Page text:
Western Pa.’s classical offerings run the gamut
Classical music concerts in Pittsburgh this season will encompass an immense range of repertoire, from all the way back in the ninth century up to world and local premieres. Most of the performers will be local musicians, including the world-class Pittsburgh Symphony Orchestra, but many organizations including the symphony bring in touring artists and ensembles.
The Pittsburgh Symphony’s 20 weeks of BNY Mellon Grand Classics is the core of the season and offers the most concert variety in Western Pennsylvania. It also presents seven weeks of Pops concerts and will make a five-country, 11-concert European tour in October and November.
The symphony, like other major orchestras around the world, begins a two-season celebration of the 250th anniversary of Ludwig van Beethoven’s birth in 1770. Highlights this season include two big but rarely performed masterpieces with the Mendelssohn Choir — Beethoven’s opera “Fidelio” (Jan. 24 and 26, 2020) and the Missa solemnis (April 17 and 19). Music director Manfred Honeck will conduct both, as well as the composer’s Violin Concerto with soloist Anne-Sophie Mutter at a special single concert (June 13).
Honeck’s repertoire this season includes the local premiere of Julia Wolfe’s “The Fountain of Youth,” a PSO co-commission first performed earlier this year by the New World Symphony in Miami. Other fall Honeck highlights include two weeks of tour repertoire including Beethoven’s “Eroica” Symphony (Oct. 11 and 13), Dmitri Shostakovich’s Symphony No. 5 (Oct. 18 and 19), Anton Bruckner’s Symphony No. 9 (Oct. 20). Pianist Igor Levit will play Wolfgang Amadeus Mozart’s Piano Concerto No. 22 and Sergei Rachmaninoff’s Rhapsody on a theme by Paganini at these concerts.
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The highlights of the music director’s 2020 concerts include extended excerpts from Sergei Prokofiev’s ballet “Romeo and Juliet” (Jan. 17-19). which will be recorded, Robert Schumann’s Piano Concerto with soloist Helene Grimaud and Johannes Brahms’ Symphony No. 3 (April 24-26), and Beethoven’s Piano Concerto No. 4 with soloist Yefim Bronfman and Bruckner’s Symphony No. 7 (June 19-21), which will be recorded.
The other most notable symphony concerts this season include Osmo Vanska conducting Carl Nielsen and Jan Sibelius with violin soloist Augustin Hadelich playing Mozart and Thomas Ades (Dec. 6 and 8), Vanska conducting “Messiah” (Dec. 7), Vasily Petrenko conducting Edward Elgar and Maurice Ravel with Ray Chen playing the Sibelius Violin Concerto (Feb. 14-16), Sir Mark Elder leading Sibelius’ Symphony No. 1 with soloist Yulianna Avdeeva playing Edvard Grieg’s Piano Concerto (March 6 and 8), and conductor Jakub Hrusa making his local debut with Brahms’ Symphony No. 1 (March 13 and 15).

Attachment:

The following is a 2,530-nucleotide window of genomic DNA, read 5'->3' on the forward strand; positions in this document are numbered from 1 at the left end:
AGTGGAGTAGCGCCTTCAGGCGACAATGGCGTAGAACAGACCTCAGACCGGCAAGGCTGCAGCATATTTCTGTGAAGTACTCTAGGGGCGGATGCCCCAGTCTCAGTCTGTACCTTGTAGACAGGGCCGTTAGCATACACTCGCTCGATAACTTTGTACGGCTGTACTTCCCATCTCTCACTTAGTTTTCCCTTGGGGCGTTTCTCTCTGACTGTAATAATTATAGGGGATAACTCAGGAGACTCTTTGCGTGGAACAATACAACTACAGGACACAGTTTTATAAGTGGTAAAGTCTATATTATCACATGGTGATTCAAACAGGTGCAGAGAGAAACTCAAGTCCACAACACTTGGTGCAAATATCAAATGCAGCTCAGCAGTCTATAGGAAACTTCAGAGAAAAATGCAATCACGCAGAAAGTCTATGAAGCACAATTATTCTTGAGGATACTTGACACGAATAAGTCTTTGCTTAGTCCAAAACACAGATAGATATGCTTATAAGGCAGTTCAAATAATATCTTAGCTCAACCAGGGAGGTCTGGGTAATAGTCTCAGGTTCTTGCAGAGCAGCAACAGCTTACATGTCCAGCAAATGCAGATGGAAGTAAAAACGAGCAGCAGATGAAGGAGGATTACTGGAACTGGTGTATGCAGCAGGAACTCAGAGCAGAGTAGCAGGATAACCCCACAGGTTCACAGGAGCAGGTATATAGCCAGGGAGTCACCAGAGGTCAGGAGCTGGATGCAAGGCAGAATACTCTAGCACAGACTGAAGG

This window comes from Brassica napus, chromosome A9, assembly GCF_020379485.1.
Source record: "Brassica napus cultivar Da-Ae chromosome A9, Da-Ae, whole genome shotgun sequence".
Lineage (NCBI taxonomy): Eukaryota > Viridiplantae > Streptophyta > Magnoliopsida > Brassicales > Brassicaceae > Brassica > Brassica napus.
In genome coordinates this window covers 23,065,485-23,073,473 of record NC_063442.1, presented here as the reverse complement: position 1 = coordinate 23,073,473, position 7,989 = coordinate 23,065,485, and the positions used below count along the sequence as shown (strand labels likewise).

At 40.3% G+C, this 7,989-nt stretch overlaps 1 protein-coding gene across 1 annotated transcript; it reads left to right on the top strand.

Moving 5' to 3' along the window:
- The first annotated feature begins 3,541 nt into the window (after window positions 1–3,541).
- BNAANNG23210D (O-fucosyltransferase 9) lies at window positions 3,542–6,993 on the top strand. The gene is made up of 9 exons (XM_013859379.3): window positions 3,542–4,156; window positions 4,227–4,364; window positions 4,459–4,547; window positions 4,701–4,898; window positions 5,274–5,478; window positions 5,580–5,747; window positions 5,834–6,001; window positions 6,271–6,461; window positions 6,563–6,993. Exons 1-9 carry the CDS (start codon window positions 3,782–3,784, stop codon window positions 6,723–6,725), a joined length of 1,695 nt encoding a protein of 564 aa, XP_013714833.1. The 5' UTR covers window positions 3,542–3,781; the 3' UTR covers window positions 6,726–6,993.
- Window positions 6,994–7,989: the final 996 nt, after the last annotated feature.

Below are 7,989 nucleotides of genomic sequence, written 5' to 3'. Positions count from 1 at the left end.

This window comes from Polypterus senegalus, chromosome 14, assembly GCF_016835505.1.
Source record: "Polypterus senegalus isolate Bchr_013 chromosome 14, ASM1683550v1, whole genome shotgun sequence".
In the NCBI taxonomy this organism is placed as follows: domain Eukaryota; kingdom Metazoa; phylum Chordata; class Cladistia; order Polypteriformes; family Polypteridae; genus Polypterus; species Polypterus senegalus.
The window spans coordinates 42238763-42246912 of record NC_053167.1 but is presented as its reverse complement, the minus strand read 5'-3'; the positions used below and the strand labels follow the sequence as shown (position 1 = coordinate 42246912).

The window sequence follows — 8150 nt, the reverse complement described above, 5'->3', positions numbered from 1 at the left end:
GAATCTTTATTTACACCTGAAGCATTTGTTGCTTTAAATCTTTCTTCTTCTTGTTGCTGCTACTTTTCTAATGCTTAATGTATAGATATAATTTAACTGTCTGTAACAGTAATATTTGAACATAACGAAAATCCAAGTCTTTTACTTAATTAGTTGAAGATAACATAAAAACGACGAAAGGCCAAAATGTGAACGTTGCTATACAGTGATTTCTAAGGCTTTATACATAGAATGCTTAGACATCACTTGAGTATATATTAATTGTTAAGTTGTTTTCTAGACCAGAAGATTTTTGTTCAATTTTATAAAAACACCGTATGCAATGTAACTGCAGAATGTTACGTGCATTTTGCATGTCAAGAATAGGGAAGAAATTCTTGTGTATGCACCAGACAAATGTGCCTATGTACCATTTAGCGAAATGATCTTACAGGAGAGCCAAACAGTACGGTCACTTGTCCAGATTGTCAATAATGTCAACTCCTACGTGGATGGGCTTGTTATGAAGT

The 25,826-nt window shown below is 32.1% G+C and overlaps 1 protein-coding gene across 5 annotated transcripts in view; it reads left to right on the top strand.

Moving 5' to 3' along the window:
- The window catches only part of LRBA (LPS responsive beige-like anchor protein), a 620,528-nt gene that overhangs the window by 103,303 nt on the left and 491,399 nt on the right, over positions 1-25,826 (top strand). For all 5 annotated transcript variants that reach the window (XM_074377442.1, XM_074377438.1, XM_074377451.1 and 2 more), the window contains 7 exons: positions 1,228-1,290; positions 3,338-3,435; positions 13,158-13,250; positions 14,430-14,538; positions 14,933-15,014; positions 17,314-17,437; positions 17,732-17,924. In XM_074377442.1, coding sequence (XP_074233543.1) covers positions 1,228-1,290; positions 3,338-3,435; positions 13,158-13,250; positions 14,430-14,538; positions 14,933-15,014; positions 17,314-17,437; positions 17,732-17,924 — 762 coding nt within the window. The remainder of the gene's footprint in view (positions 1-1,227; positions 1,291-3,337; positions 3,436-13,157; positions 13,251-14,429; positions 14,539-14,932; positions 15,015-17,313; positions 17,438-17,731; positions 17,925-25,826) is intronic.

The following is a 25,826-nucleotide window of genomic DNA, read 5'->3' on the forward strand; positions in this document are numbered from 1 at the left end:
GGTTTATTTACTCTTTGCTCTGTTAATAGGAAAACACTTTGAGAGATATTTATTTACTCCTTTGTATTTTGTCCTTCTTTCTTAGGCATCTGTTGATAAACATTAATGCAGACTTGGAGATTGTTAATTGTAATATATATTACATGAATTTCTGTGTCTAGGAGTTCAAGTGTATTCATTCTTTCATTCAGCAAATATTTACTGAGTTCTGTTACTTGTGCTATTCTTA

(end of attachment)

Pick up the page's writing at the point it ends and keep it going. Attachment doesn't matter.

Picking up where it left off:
The symphony’s Pops season includes tributes to Aretha Franklin (Oct. 4-6) and The Beatles (Nov. 15-17), Blockbuster Broadway (Feb. 7-9), Bugs Bunny at the Symphony (March 20-22), and The Doo Wop Project (June 5-7).
The Westmoreland Symphony Orchestra’s season begins with a Russian program featuring Prokofiev’s Violin Concerto No. 2 with soloist Alexi Kenney (Oct. 12), “Parisian Valentine” (Feb. 15), “Irish Rhapsody” with Pittsburgh Symphony principal flute Lorna McGhee as soloist (March 14), and Italian Opera Fest (April 25) — all conducted by music director Daniel Meyer.
Chamber music is sometimes overlooked by people who enjoy orchestral concerts, but generally composers who write great orchestral music also write chamber music of comparable scope, beauty and intensity. The Orion String Quartet opens Chamber Music Pittsburgh’s season with a program including Fritz Kreisler’s beautiful String Quartet and Beethoven’s only String Quintet (Oct. 7). The Brooklyn Rider String Quartet (Jan. 6) will offer a series of intriguing modern pieces before concluding with Beethoven’s String Quartet No. 15, an amazing masterpiece written after recovering from a serious illness. Similarly, the Gryphon Trio will perform modern pieces with Nordic Voices before concluding with Beethoven’s biggest Piano Trio, known as the “Archduke” (Feb. 3).
Early music, including the popular Baroque era, is mainly carried by Chatham Baroque, a period-instruments ensemble which merged in 2017 with Renaissance and Baroque, a presenting organization. Highlights of its season include “Foreign Accents,” featuring great composers such as Bach and Handel writing cantatas in other languages than their mother tongues, with soprano Pascale Beaudin, Chatham Baroque and The Four Nations Ensemble (Sept. 20-22), “Haydn in London” with Sylvia Berry playing on a restored 1806 Broadwood piano (Oct. 5), “Charms, Riddles and Elegies from the Middle Northlands” with Benjamin Bagley and Sequentia performing music from as early as the ninth century (Jan. 14), “Vivaldi and the Apotheosis of the Concerto in the 18th century” performed by the Venice Baroque Orchestra (Feb 20) and “Les Nations,” a program of French baroque music with guest artists including flutist Stephen Schultz (April 3-5).
Mark Kanny is a Tribune-Review contributing writer.